These Tasty Little Experiments Will Change How You Think About Food

I’m Sara, and I’ve been a picky eater all my life.

More often than not, the thing that can completely and totally put me off a food is its texture. If it’s too slimy, too creamy, too-any-one-thing, I’m out, no matter how good it may taste. I decided I…

I’m Sara, and I’ve been a picky eater all my life.

More often than not, the thing that can completely and totally put me off a food is its texture. If it’s too slimy, too creamy, too-any-one-thing, I’m out, no matter how good it may taste. I decided I had to figure it out for good: What determines my strong aversion, and will I ever get over it?

Read More >>

The Absolute Best Way to Make Thanksgiving Stuffing, According to So Many Tests

In Absolute Best Tests, Ella Quittner destroys the sanctity of her home kitchen in the name of the truth. She’s boiled dozens of eggs, seared more Porterhouse steaks than she cares to recall, and mashed enough potatoes for a lifetime. Today, she tackle…

In Absolute Best Tests, Ella Quittner destroys the sanctity of her home kitchen in the name of the truth. She's boiled dozens of eggs, seared more Porterhouse steaks than she cares to recall, and mashed enough potatoes for a lifetime. Today, she tackles Thanksgiving stuffing.


Ten years ago, my mother tried to mess with our family’s classic Thanksgiving menu. She billed it as “lighter” and “vegetable-forward” and “not a punishment, Ella, I promise.” On her blasphemous docket appeared swill like baked apples in place of pie, and puréed turnips in lieu of mashed potatoes. Most devastatingly, she suggested a ban on bacon in the stuffing.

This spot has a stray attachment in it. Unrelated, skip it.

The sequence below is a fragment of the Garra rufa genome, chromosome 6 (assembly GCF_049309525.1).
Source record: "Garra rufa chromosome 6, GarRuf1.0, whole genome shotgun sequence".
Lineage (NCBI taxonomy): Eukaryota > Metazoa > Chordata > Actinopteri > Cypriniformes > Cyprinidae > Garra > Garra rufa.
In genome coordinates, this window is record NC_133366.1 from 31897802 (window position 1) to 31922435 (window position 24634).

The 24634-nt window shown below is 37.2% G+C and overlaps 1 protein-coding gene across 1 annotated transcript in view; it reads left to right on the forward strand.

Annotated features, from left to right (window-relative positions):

Read More >>

The Absolute Best—& Worst—Way to Make Mashed Potatoes, According to So Many Tests

In Absolute Best Tests, our writer Ella Quittner destroys the sanctity of her home kitchen in the name of the truth. She’s boiled dozens of eggs, seared more Porterhouse steaks than she cares to recall, and tasted enough types of bacon to concern a car…

In Absolute Best Tests, our writer Ella Quittner destroys the sanctity of her home kitchen in the name of the truth. She's boiled dozens of eggs, seared more Porterhouse steaks than she cares to recall, and tasted enough types of bacon to concern a cardiologist. Today, she tackles mashed potatoes.


The world's first potato moved from a pocket of dirt to a mouth sometime between 8,000 and 5,000 B.C.E., in Peru. Some millennia later, Spanish conquistadors brought the tubers back to Europe, resulting in the earliest recorded recipe for mashed ones. It came courtesy of The Art of Cookery Made Plain and Easy, written in 1747 by Hannah Glasse, and went something like this: Boil your potatoes, then peel, then mash within a saucepan. Add a pint of milk, some salt, stir—with attention to the layer at the pan's very bottom—and a quarter-pound of butter. Stir again. Serve.

Read More >>